In the Saudi daily Al-Jazirah, Saudi journalist Abd Al-Aziz Al-Samari expressed hope that the Arabs would stop waging wars with Iran. He wrote:
"North Korean President Kim Jong-un has shown that the path to stability and to ridding himself of the [foreign] threat [to his country] begins with reconciling with his neighbor, friend, and historic sister South Korea. This is because foreign intervention increases when brothers fight each other... The historic moment when the leaders [of the two Koreas met] was a magical solution for stopping the foreign elements' greed for the resources and land of both Koreas. Following a 60-year schism, they realized that they share a fate, whatever differences they may have in belief, ideology, and origin...
"This historic moment between the two leaders underlined the same ugly picture of the declared dispute between the Arab East and Iran, and the race for foreign interference and sectarian armament fed by the dark sentiments of hatred and suppressed enmity...
"For some strange reason, the source of authority of sectarian hatred in Iran [i.e. Iranian Supreme Leader Ali Khamenei] thinks that the majority of Muslims are responsible for the death of [Shi'a founder] Al-Hussein [bin Ali] at [the 680 CE Battle of] Karbala, and they must pay for this with blood and endless wars so that justice is done. What is happening is more like a terrifying tragedy of dark wars waged by the Satans of evil. Iraq, Syria, and Yemen have all been murdered in the name of vengeance for the death of Al-Hussein bin Ali 14 centuries ago, and wars continue to burn the region in a dangerous arms race and additional massive blood[shed], in the name of [this] so-called blood feud...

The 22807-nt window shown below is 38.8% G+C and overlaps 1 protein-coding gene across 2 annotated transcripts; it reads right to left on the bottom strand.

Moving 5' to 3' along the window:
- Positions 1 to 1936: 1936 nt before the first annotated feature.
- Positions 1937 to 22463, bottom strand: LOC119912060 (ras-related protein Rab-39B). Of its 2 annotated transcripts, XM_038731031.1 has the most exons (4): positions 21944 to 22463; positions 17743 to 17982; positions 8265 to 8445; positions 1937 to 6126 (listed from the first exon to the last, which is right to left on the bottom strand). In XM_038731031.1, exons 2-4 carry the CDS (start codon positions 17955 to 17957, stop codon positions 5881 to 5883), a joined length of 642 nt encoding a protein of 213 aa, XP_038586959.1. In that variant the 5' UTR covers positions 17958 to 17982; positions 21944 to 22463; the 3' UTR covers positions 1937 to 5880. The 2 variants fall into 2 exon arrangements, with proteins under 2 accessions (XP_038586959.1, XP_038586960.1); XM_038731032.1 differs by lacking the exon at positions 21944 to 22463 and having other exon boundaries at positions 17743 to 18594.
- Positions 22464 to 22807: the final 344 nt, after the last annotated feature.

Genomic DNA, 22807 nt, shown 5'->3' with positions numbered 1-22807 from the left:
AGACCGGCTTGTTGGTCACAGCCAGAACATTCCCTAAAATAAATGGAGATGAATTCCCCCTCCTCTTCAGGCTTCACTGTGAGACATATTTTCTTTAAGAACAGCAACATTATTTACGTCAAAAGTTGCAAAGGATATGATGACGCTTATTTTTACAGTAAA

"Neither religion nor sectarian hostility are the source of the chronic conflict in the Korean [peninsula] – rather, [the source is] accursed politics and [the conflict of] tyranny versus freedom... But the crisis of the Muslims is that [their] history, with all its details and its wars, and has become a religion of extremist hatred towards the other, and it is saturated with resentment and loathing towards the brother who is different.
"Perhaps there will be a day when wisdom comes... and we will finally stop passing down the deceit, the accusing others of ignorance, and the hatred from generation to generation, and we will discover, much too late, after such great destruction, how stupid and pathetic we were to squander the resources of our homelands on acquiring weapons, fanning the flames of hatred, igniting unimportant wars, and conspiring against our [Muslim] brothers...
"In conclusion, a nation cannot awaken or stabilize if it is based on feelings of resentment, hatred, and loathing."
The historic Korean reconciliation, and the historic Arab fighting (Source: Al-Arabi Al-Jadid, London, April 29, 2018.